Maybe you’ll remember the 2001 buzz about the Segway, the invention that would change the world as we know it: replacing cars in urban areas and increasing efficiency in the workplace. Fifteen years later, it has obviously fallen flat, or less than flat, maybe concave, winning a spot on Time’s list of the world’s worst inventions. Inventor Dean Kamen, who maintains unwavering certainty that science can “fix the world,” bore the brunt of the Segway’s flop, and he now spends a great deal of time embracing his failures and fighting off rumors that he drove his invention off a cliff. The Segway was unquestionably a technological feat, but it nevertheless failed primarily because it’s expensive and (probably the main thing) goofy-looking.

Even though popular media has totally crucified the Segway (and used it as fuel for countless memes), it has enjoyed a marginal resurrection among tourists like myself who, this past week, partook in a ten-person Segway-wolfpack in the streets San Francisco. We were kind of like a tour bus without the bus, gliding two-by-two through city traffic. Our tour guide, wearing a floral skirt, ankle weights, and a foam Shark Week fin on her helmet, affectionately told us that we were no longer tourists but tourist attractions. Crossing six lanes of traffic, we waved at cameras and gaping mouths; truckers craned their necks to look us up-and-down. We had to do an obstacle course in the beginning to get the hang of it, but it was easy; if a chimp can do it, you can, too. It’s ten percent driving, our tour guide said, and ninety percent Zen.

53000-Dean+kamen+famous+quotes+2Afterwards, my comrades and I sat in the sunny NorCal air, sipping wine and reveling in the day’s triumphs, and our Segway-tour guide quickly became the focal point of discussion: “She had an engagement ring; it’s hard not to imagine her riding down the aisle.” “You wonder how she ended up here.” “She’s got to be some sort of aspiring comedian.” She was hilarious, really, but ultimately mysterious—we wanted to know her story. Because who wants to be a Segway tour guide? It was an exercise in humility even for us, to ride the fail-machine for just one day: put on the highlighter vest, strap on the wiggly helmet, interrupt traffic patterns, and draw attention from all sides (luckily it was San Francisco, so we weren’t that embarrassed). Nevertheless, if you couldn’t handle bewildered stares and semi-malicious laughter, you had to get out of the kitchen: one of the tourists dropped his Segway in the middle of the street and absconded on foot, late for a “business meeting.” It was a challenge for my ego, to say the least—but our guide? What would she say at parties? “Yeah, I’m a Segway-tour guide.” Meanwhile, we were aspiring doctors, writers, lawyers and humanitarians; sure, we might feel justified by our “meaningful” work, but every morning she puts on some ankle weights, grabs her shark fin, and literally rolls to work.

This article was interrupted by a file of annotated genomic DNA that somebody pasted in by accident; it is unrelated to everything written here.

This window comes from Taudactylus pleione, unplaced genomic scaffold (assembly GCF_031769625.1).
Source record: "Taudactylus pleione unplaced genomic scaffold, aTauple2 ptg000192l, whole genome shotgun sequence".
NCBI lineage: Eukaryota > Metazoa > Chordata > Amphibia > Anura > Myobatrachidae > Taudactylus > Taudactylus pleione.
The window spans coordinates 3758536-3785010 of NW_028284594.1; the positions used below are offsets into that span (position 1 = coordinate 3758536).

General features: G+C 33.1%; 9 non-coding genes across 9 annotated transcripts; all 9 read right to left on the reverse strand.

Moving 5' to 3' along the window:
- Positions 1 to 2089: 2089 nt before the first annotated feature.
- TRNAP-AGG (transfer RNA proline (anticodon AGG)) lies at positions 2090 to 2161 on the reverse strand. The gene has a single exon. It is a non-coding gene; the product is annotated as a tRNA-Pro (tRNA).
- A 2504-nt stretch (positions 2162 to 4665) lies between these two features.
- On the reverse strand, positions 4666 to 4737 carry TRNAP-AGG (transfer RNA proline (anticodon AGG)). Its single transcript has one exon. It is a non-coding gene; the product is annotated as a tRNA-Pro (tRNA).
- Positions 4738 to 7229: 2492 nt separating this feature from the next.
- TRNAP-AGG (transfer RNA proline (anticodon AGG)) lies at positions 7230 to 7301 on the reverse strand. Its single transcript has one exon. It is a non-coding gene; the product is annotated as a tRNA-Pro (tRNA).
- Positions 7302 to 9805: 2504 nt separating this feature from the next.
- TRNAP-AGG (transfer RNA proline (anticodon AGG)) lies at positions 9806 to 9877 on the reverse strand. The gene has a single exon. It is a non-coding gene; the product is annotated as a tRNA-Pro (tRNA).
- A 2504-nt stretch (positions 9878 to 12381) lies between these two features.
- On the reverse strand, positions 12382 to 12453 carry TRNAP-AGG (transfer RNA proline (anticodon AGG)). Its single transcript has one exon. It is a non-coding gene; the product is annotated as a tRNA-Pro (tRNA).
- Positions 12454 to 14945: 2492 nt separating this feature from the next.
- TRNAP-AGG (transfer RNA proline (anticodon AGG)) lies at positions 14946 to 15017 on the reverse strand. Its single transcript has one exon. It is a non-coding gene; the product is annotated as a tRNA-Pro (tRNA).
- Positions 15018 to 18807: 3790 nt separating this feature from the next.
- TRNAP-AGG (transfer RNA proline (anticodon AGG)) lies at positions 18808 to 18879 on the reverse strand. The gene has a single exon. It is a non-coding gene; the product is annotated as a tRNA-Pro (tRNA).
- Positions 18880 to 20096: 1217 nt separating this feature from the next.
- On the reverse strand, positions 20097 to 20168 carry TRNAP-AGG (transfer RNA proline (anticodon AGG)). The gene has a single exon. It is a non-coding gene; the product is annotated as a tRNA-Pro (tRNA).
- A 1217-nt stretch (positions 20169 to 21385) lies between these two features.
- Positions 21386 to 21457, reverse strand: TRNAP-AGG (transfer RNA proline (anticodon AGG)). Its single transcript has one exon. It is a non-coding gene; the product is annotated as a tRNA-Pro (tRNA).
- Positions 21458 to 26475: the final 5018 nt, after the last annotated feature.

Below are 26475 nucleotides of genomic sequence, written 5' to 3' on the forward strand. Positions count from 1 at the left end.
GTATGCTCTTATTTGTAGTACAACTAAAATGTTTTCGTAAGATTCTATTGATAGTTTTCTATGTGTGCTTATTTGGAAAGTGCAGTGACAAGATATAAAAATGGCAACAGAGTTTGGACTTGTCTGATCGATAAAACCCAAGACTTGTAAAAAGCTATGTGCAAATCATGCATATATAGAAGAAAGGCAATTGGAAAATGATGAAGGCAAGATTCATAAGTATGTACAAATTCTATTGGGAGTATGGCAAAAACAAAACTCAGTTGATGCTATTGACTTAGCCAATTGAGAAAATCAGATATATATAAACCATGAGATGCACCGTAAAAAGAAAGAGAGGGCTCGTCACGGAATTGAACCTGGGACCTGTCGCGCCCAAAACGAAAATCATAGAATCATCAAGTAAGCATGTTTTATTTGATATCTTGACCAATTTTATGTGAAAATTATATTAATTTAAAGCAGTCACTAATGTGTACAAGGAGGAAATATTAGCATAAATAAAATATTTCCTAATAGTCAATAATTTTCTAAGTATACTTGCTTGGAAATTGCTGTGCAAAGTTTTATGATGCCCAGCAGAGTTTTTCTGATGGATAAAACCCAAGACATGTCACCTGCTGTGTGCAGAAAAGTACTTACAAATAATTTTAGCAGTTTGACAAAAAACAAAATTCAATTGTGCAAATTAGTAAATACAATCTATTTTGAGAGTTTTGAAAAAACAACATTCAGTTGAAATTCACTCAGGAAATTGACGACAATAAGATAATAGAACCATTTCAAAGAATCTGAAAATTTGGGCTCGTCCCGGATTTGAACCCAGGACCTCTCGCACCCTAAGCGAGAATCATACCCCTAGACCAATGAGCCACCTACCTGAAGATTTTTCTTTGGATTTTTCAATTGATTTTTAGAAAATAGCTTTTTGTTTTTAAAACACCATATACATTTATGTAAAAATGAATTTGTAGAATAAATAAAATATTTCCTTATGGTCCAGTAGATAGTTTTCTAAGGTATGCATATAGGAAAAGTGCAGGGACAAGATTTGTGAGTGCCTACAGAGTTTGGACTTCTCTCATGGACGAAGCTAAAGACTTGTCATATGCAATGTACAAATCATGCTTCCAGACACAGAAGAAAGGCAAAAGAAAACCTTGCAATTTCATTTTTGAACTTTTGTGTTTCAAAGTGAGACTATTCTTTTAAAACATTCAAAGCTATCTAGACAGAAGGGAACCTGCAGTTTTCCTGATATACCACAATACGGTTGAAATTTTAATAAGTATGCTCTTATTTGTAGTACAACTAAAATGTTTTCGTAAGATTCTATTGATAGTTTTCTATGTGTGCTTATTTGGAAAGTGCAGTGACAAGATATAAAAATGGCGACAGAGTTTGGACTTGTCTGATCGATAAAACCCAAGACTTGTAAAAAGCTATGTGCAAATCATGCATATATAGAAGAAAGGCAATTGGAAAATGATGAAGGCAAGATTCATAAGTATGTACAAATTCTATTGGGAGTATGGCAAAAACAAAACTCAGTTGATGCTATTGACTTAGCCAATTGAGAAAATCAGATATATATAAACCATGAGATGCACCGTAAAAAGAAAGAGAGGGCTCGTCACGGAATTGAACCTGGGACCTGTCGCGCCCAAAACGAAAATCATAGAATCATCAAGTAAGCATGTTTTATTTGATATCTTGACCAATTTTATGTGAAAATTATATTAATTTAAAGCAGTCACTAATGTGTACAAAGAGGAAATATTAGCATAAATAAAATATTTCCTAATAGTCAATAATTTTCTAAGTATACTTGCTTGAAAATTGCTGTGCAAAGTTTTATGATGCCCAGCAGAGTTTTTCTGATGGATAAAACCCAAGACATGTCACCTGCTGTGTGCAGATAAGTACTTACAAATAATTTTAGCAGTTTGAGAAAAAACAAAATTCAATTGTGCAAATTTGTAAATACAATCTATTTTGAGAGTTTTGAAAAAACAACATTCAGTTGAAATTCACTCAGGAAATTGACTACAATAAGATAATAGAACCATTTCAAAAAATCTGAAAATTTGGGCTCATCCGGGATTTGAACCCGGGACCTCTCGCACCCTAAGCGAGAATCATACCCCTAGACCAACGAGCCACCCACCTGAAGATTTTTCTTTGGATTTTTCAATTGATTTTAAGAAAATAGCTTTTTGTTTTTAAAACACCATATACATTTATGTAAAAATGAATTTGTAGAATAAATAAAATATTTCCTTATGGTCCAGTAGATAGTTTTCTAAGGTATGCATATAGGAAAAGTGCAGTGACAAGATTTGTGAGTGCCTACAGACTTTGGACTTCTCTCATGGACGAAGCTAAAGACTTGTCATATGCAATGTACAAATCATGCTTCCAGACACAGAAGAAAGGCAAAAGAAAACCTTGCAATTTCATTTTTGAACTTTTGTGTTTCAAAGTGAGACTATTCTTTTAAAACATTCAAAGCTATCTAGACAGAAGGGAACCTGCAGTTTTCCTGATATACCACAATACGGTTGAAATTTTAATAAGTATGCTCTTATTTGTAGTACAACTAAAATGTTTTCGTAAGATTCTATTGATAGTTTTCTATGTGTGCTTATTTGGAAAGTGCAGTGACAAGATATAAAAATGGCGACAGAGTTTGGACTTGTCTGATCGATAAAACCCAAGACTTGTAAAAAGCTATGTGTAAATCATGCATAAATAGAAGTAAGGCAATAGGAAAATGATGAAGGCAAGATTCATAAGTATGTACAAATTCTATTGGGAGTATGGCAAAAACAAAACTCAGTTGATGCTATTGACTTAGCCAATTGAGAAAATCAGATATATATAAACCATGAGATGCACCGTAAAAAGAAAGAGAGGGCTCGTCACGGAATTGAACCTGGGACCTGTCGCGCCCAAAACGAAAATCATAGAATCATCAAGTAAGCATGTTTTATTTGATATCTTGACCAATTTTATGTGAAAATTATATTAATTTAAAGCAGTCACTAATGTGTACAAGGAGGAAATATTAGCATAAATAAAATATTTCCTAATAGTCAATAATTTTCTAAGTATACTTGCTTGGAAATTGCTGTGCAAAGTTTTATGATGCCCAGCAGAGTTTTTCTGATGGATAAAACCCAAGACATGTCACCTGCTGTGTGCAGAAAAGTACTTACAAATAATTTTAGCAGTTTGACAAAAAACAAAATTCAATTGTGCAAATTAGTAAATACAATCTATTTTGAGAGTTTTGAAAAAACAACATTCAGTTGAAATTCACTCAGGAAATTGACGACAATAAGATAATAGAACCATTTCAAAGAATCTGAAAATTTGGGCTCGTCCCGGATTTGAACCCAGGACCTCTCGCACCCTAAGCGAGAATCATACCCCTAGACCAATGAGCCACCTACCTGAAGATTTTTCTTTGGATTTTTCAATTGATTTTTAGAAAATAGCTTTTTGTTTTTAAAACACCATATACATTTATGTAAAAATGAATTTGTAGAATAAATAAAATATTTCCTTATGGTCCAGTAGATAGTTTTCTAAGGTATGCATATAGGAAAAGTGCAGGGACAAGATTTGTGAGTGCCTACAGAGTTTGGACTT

As we sat there that afternoon, with our sparkling glasses, laughing at/with/on behalf of our Segway guide, I realized she probably wasn’t a Christian but that there was something innately Christian about her. The way of the Segway is foolishness to those with self-image issues (3 Cor. 1:18). And the truth of the matter is that, despite their silliness, Segways are awesome: dang expensive, but so fun. I laughed till my stomach hurt and coasted along the bay; I did a synchronized Segsy dance at a red light; I cruised through the breeze and learned to ride with no hands. Dean Kamen sure didn’t “fix the world,” but he gave us a gift. A native Californian said, “I’ve always seen Segway tours, and always thought how silly they look, but never imagined it would be so fun.” There’s grace in that.